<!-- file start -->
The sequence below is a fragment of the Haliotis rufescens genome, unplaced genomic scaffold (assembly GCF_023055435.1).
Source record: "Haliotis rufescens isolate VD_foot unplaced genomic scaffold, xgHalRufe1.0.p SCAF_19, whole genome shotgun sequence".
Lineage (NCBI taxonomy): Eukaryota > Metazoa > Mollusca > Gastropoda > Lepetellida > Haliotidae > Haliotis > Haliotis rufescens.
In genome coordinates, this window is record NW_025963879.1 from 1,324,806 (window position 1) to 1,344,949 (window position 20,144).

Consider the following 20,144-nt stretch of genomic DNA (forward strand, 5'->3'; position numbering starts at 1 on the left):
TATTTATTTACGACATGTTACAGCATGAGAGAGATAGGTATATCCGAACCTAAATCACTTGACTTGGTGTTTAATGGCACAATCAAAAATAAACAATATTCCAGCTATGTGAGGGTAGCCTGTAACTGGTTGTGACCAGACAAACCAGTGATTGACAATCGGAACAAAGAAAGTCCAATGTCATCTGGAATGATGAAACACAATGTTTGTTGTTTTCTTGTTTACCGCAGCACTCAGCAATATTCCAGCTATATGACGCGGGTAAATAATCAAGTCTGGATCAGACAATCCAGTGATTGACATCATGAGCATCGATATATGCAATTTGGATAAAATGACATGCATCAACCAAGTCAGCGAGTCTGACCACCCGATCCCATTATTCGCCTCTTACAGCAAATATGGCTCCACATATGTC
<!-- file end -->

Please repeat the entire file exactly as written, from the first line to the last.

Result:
The sequence below is a fragment of the Haliotis rufescens genome, unplaced genomic scaffold (assembly GCF_023055435.1).
Source record: "Haliotis rufescens isolate VD_foot unplaced genomic scaffold, xgHalRufe1.0.p SCAF_19, whole genome shotgun sequence".
Lineage (NCBI taxonomy): Eukaryota > Metazoa > Mollusca > Gastropoda > Lepetellida > Haliotidae > Haliotis > Haliotis rufescens.
In genome coordinates, this window is record NW_025963879.1 from 1,324,806 (window position 1) to 1,344,949 (window position 20,144).

Consider the following 20,144-nt stretch of genomic DNA (forward strand, 5'->3'; position numbering starts at 1 on the left):
TATTTATTTACGACATGTTACAGCATGAGAGAGATAGGTATATCCGAACCTAAATCACTTGACTTGGTGTTTAATGGCACAATCAAAAATAAACAATATTCCAGCTATGTGAGGGTAGCCTGTAACTGGTTGTGACCAGACAAACCAGTGATTGACAATCGGAACAAAGAAAGTCCAATGTCATCTGGAATGATGAAACACAATGTTTGTTGTTTTCTTGTTTACCGCAGCACTCAGCAATATTCCAGCTATATGACGCGGGTAAATAATCAAGTCTGGATCAGACAATCCAGTGATTGACATCATGAGCATCGATATATGCAATTTGGATAAAATGACATGCATCAACCAAGTCAGCGAGTCTGACCACCCGATCCCATTATTCGCCTCTTACAGCAAATATGGCTCCACATATGTC